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Computers in the 1950s: The Dawn of the Information Age

My friend, if you‘re fascinated by technology, you‘ll love learning about the dramatic changes that happened in computing during the 1950s. In just one decade, computers evolved from rare, enormous machines accessible only to a handful of scientists and corporations to smaller commercial products that began finding a place in the mainstream business world.

The 1950s truly marked the dawn of the information age, as postwar advancement in electronics and information theory coalesced into a flurry of technological progress that gave birth to the computer industry.

So let‘s explore the key events and innovations that defined computing in this remarkable decade! Along the way, you‘ll discover how the earliest computers crunched numbers, stored data, and networked our world – ultimately paving the way for the personal computing revolution to come.

The Emergence of Commercial Computers

By 1951, there were only about a dozen computers in the entire United States. These room-sized machines were built by universities and government agencies for specialized military and scientific projects during World War II. But in the postwar years, companies began to see business applications for computer technology.

The world‘s first commercially available general-purpose electronic computer was the UNIVAC I, built by Remington Rand. After debuting in 1951, this behemoth sold 45 units to government agencies and businesses at over $1 million per installation. Talk about an expensive machine!

Remington Rand‘s work inspired other companies to enter the new computer market:

  • IBM unveiled its 701 model in 1953, selling 19 units at over $2 million each.

  • Burroughs, National Cash Register, and other business machine companies followed with their own computers priced from $500,000 to $1 million.

By the end of the decade, over 200 computers from 50 different vendors were installed across America. The 1950s saw computing power migrate from government and academic labs into the business world – driving rapid innovation.

The Transistor Revolution

In 1947, three scientists at Bell Telephone Laboratories invented a device that would transform electronics: the transistor. This tiny component could amplify and switch electric signals like a vacuum tube but was far smaller, faster and more reliable.

Throughout the 1950s, transistors rapidly replaced tubes in computer designs, enabling amazing miniaturization. The UNIVAC I filled a room with 18,000 tubes! But the 1958 Philco TRANSAC S-1000 packed the same computing power into a console with just 5,000 transistors – demonstrating the transistor‘s vast superiority.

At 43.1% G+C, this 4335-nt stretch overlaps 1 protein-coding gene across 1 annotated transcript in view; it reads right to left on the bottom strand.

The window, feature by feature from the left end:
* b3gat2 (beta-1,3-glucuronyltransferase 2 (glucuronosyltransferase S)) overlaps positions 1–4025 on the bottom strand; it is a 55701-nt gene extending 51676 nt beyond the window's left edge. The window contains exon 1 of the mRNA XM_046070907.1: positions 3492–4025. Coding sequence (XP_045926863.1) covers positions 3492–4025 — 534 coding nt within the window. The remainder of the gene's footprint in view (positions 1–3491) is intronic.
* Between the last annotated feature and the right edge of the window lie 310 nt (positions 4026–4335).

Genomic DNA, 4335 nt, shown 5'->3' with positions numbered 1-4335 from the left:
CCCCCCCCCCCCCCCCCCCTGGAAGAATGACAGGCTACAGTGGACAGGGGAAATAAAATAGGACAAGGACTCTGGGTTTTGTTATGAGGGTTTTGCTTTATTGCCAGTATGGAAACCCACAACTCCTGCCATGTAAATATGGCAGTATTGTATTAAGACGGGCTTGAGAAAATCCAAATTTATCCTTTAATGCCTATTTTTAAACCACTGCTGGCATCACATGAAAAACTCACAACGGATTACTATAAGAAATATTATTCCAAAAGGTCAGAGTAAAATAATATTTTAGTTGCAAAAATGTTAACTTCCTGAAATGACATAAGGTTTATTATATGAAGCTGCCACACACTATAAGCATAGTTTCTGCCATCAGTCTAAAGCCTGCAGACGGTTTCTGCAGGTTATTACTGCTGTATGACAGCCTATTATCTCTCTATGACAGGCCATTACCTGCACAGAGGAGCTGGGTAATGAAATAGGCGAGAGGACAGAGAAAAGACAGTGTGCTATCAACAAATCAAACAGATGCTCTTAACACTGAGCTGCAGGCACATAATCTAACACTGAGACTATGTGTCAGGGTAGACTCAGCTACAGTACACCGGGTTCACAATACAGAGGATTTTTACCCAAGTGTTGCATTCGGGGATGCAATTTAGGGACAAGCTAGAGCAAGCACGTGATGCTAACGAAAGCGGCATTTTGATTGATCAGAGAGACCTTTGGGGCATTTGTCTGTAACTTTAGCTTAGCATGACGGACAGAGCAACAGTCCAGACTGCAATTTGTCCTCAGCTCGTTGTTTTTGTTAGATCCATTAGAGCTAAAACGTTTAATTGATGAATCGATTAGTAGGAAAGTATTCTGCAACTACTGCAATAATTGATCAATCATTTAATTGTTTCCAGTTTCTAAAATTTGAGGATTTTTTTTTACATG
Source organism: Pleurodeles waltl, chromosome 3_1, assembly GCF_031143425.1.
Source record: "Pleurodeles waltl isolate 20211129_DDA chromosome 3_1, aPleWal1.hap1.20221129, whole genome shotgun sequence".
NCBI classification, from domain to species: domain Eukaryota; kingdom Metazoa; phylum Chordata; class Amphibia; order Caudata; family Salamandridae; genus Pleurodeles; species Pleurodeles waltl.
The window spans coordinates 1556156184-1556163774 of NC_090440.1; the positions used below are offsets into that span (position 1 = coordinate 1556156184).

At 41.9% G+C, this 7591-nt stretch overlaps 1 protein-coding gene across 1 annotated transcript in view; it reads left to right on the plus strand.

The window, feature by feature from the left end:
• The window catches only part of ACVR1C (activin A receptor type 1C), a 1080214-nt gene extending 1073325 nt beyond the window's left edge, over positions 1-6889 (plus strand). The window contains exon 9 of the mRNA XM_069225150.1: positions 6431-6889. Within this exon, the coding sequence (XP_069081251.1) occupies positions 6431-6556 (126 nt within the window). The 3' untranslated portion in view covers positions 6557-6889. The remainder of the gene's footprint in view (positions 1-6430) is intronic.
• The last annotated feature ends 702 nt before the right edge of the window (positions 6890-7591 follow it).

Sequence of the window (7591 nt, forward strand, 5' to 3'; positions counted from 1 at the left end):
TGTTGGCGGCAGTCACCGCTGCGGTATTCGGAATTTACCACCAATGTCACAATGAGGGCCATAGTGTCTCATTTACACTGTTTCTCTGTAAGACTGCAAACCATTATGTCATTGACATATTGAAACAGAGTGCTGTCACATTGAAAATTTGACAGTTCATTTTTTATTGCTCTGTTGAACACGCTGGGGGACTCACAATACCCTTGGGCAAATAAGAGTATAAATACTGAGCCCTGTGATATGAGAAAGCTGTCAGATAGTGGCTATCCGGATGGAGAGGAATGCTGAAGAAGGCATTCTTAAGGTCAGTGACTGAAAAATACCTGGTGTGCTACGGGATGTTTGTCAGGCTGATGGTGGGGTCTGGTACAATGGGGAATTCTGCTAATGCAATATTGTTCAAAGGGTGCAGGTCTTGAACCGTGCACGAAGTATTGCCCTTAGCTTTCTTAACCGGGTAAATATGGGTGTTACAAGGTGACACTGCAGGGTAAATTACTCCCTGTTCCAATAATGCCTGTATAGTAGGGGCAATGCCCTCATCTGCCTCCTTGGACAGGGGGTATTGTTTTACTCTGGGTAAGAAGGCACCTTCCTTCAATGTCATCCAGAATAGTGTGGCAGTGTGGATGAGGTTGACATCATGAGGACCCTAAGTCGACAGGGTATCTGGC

Specification UNIVAC I (1951) Philco TRANSAC S-1000 (1958)
Technology Vacuum tubes Transistors
Transistor count 0 5,000
Size Room-sized Console

This transition from tubes to transistors drove exponential improvements in computing performance while reducing costs. By 1960, transistor prices had dropped low enough to make affordable personal computers economically feasible – something we‘ll see come to fruition in the next decade!

New Storage Media Unlocks Potential

Early computers of the 1940s used delay line memory – storing bits as sound pulses circulating in columns of mercury. By the 1950s scientists were exploring better solutions. Two major innovations transformed data storage:

Magnetic Tape

  • Invented by Fritz Pfleumer in 1928, tape recording was applied to data storage in 1951 when the UNIVAC I used it as an external memory device.
  • Polyester-based magnetic tape could hold vastly more information than earlier media and was far faster than punch cards or paper tape.
  • By 1956, IBM‘s 305 RAMAC computer used tape drives for business data storage needs.

Magnetic Core Memory

  • Patented by MIT‘s Jay Forrester in 1951, core memory used tiny magnetized ferrite rings to store bits.
  • Cores retained data even when power was off and were much faster than delay lines or tape.
  • Magnetic core became the predominant working memory technology for computers from 1955 until RAM chips replaced it in the 1970s.
Delay line Tape drive Core memory
Year invented 1940s 1951 1951
Access time Milliseconds Seconds Microseconds
Cost per bit High Low Moderate

This magnetic storage revolution enabled computers to work with far greater quantities of data, driving innovation in software and applications.

Programming Languages Enable Software Growth

In the early 1950s, computer programs had to be written in cryptic binary machine code – an arduous process. This began to change in the mid-50s as scientists developed higher-level programming languages to make software development more practical.

  • FORTRAN, created by IBM in 1954, quickly became the most widely used language for scientific computing.
  • COBOL emerged in 1959 as the first standardized business computing language.
  • LISP, developed in 1958 by John McCarthy, was an early artificial intelligence language focused on symbolic processing.